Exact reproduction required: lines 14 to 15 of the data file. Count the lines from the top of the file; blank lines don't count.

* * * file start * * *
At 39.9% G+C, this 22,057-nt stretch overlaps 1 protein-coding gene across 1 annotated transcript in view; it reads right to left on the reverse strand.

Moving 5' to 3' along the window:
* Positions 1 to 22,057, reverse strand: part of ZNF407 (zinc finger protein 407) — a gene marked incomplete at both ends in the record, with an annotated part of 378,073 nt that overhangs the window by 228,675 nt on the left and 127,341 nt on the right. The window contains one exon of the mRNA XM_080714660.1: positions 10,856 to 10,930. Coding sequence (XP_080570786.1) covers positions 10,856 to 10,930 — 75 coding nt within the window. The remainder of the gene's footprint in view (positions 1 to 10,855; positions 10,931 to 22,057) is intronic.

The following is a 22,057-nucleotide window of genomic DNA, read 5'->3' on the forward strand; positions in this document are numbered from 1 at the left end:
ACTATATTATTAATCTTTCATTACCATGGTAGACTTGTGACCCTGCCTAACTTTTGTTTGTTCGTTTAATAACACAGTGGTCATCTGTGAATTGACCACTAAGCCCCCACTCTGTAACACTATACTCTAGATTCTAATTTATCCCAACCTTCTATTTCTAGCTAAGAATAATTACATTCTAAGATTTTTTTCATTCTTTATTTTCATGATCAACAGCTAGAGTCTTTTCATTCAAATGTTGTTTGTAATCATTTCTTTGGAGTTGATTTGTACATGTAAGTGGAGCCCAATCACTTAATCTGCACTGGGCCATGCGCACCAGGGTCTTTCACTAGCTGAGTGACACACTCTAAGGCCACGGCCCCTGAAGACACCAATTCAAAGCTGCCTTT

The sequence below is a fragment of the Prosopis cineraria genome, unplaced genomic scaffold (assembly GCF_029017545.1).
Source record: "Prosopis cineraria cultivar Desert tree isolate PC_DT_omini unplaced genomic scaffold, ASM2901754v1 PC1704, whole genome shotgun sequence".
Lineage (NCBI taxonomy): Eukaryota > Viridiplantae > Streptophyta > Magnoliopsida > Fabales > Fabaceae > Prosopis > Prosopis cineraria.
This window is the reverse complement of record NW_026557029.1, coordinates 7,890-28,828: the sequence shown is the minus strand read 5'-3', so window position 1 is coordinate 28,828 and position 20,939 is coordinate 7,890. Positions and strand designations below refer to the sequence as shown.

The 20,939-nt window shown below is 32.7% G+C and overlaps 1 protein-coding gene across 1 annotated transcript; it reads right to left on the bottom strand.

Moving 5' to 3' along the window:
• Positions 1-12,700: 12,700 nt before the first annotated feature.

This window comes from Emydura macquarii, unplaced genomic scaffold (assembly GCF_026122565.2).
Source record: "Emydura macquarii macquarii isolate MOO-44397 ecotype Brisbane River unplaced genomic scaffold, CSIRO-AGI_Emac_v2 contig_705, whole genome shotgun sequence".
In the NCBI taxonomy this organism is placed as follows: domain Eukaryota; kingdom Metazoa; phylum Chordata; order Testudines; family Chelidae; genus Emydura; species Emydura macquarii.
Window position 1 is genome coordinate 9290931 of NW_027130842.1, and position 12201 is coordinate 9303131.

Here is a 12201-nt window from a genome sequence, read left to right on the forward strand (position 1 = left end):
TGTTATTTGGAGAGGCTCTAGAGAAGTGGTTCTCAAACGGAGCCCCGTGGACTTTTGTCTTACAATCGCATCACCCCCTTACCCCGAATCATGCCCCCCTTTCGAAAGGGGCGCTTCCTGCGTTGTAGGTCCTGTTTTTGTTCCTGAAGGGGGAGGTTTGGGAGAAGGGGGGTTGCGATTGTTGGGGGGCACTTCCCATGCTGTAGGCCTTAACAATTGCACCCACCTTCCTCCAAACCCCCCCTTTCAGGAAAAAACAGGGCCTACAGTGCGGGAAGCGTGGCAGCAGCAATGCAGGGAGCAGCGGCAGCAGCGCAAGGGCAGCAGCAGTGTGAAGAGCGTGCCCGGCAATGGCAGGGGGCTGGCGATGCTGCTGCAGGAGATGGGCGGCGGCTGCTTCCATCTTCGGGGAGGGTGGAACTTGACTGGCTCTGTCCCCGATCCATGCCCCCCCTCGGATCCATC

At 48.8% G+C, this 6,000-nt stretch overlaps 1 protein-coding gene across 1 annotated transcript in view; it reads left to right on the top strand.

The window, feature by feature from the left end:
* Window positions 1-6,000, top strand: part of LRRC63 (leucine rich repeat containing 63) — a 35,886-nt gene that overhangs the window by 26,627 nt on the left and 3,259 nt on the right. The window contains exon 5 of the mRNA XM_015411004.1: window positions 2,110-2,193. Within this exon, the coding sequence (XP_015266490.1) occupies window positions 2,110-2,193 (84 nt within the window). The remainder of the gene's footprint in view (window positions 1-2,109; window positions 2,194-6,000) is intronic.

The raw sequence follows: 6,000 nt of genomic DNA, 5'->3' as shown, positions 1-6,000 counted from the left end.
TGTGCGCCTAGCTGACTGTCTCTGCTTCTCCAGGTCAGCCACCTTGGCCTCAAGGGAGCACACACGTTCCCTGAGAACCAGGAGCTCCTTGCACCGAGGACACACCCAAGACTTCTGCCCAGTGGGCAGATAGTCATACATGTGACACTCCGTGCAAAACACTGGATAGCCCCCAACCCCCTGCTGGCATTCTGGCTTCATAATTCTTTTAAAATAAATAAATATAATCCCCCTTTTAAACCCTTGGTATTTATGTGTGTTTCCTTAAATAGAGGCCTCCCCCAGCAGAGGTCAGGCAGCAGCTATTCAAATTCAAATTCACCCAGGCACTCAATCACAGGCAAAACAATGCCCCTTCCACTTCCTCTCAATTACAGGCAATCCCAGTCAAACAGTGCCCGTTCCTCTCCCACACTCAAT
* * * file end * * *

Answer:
Source record: "Emydura macquarii macquarii isolate MOO-44397 ecotype Brisbane River unplaced genomic scaffold, CSIRO-AGI_Emac_v2 contig_705, whole genome shotgun sequence".
In the NCBI taxonomy this organism is placed as follows: domain Eukaryota; kingdom Metazoa; phylum Chordata; order Testudines; family Chelidae; genus Emydura; species Emydura macquarii.